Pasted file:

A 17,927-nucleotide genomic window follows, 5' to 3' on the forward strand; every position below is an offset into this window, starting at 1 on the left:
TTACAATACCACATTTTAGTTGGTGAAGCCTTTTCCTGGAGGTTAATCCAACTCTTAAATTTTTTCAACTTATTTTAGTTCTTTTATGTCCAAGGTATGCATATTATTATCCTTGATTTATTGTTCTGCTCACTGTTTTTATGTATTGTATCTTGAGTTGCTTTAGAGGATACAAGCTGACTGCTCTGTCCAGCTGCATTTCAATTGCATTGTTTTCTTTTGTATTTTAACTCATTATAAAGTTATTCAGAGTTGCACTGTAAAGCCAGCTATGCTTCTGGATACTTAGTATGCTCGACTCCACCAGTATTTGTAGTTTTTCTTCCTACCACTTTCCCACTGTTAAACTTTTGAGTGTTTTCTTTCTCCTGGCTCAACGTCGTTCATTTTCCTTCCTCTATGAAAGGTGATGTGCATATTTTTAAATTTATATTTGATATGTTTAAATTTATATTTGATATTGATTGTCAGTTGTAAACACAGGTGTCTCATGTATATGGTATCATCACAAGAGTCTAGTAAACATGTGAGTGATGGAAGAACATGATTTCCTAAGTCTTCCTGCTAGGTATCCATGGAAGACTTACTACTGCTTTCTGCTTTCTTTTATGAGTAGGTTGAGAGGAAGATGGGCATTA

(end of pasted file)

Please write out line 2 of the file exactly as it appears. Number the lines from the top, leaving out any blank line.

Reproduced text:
TTACAATACCACATTTTAGTTGGTGAAGCCTTTTCCTGGAGGTTAATCCAACTCTTAAATTTTTTCAACTTATTTTAGTTCTTTTATGTCCAAGGTATGCATATTATTATCCTTGATTTATTGTTCTGCTCACTGTTTTTATGTATTGTATCTTGAGTTGCTTTAGAGGATACAAGCTGACTGCTCTGTCCAGCTGCATTTCAATTGCATTGTTTTCTTTTGTATTTTAACTCATTATAAAGTTATTCAGAGTTGCACTGTAAAGCCAGCTATGCTTCTGGATACTTAGTATGCTCGACTCCACCAGTATTTGTAGTTTTTCTTCCTACCACTTTCCCACTGTTAAACTTTTGAGTGTTTTCTTTCTCCTGGCTCAACGTCGTTCATTTTCCTTCCTCTATGAAAGGTGATGTGCATATTTTTAAATTTATATTTGATATGTTTAAATTTATATTTGATATTGATTGTCAGTTGTAAACACAGGTGTCTCATGTATATGGTATCATCACAAGAGTCTAGTAAACATGTGAGTGATGGAAGAACATGATTTCCTAAGTCTTCCTGCTAGGTATCCATGGAAGACTTACTACTGCTTTCTGCTTTCTTTTATGAGTAGGTTGAGAGGAAGATGGGCATTA